It seems like a very long time ago now. Early in my executive leadership career, I had the privilege of being given permission to launch a brand new investment product—one that would be a first in our industry. After months of ‘back-testing’ the concept, working on regulatory approvals, running focus groups, getting buy-in from senior management, the task turned to working with our creative agency to find the right way to introduce the product to the market. When it was all done, and the product went ‘live,’ I received a framed copy of the first ad from the agency’s creative director. The inscription read, “Paul, Always Believe in the Big Idea!” In a way, this celebratory gift inspired me to spend the rest of my career out on the leading edge of innovation—some with great results, others mediocre.
Look up the word transformational in the dictionary, and you will see many interpretations, including the notion that transformation, “suggests a change in basic nature that seems almost miraculous” (Webster’s).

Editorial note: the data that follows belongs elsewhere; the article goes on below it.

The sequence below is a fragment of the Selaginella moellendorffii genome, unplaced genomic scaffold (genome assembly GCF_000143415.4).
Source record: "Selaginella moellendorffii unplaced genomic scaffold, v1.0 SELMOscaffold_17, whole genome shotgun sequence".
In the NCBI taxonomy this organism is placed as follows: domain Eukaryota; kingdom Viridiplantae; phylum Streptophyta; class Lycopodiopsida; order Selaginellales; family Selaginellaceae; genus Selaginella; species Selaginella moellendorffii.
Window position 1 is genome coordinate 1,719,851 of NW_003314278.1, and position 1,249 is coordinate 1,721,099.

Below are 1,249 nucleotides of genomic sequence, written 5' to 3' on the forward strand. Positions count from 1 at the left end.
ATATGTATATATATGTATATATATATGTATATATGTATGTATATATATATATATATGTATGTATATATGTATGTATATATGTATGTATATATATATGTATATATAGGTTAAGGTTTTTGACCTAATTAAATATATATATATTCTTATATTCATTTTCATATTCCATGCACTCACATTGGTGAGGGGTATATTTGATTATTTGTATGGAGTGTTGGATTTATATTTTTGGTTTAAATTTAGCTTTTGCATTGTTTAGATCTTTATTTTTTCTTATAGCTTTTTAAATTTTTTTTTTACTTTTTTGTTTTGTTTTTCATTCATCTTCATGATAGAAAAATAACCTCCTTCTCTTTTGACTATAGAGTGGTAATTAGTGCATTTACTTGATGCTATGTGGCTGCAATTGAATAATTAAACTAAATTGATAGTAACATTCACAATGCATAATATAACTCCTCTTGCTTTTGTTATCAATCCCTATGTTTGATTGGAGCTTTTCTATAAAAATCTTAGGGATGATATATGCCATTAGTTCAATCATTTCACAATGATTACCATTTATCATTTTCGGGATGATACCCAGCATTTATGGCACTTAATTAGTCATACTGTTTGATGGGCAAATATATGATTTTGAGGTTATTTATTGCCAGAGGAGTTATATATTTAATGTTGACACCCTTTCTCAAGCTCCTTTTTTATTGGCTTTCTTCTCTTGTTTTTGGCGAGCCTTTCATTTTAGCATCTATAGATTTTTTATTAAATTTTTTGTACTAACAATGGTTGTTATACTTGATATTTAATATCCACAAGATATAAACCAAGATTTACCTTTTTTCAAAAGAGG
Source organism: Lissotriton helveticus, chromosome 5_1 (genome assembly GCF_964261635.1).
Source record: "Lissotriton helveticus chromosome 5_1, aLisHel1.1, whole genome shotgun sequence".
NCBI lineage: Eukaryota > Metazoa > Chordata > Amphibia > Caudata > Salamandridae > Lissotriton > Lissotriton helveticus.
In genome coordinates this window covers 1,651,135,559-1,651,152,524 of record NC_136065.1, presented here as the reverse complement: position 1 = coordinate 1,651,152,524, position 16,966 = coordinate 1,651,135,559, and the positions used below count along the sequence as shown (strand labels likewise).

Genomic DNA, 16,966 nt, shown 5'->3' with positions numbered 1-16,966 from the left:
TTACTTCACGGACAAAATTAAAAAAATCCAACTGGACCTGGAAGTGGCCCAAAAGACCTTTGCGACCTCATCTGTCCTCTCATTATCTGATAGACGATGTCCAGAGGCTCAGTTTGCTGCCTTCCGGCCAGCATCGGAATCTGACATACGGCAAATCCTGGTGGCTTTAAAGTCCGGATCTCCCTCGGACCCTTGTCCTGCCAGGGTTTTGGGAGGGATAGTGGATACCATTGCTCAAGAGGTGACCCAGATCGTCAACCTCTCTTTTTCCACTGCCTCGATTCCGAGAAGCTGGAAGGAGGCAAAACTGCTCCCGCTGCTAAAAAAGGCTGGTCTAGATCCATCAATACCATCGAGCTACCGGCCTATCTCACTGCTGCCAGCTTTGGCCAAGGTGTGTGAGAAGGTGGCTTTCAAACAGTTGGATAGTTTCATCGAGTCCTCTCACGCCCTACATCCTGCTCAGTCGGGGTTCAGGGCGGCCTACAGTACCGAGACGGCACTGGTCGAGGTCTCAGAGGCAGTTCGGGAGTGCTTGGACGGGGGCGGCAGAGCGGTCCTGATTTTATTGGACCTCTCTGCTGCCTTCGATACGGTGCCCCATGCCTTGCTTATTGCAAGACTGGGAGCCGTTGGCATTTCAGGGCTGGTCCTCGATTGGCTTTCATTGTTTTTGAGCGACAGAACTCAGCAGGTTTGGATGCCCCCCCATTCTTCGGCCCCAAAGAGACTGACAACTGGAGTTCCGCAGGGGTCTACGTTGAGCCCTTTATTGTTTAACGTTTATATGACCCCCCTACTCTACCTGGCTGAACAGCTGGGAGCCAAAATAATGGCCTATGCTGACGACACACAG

This leads me to ask the question, can the relatively straightforward process of providing advice to a client actually lead not only to a decent investment outcome, but actually elevate a client’s perspective on life and their role in the economy? Can our role as a financial advisor bring a broader, if not completely new, horizon of vision into our client’s purpose? This can be as simple as making it a routine to include philanthropic objectives with clients—even those just starting out in life, to becoming deeply engaged in all the elements of a client’s affairs.
In my experience, the first step in this process involves a radical focus on listening. The person who became my lawyer for my entire career in the industry practiced this—he always spent more time talking about my business than the law.
To be a transformational advisor begins, I offer, with a deep and individualized concern. It may take more time, but here’s the payback—there is a reciprocity to becoming such an advisor; we are transformed in the process. In my life today, I spend quite a lot of time with the elderly and the infirm—sometimes with those at the end of life. In this role, the most critical skill is to keep quiet and listen. From these moments, I continue to be transformed myself.
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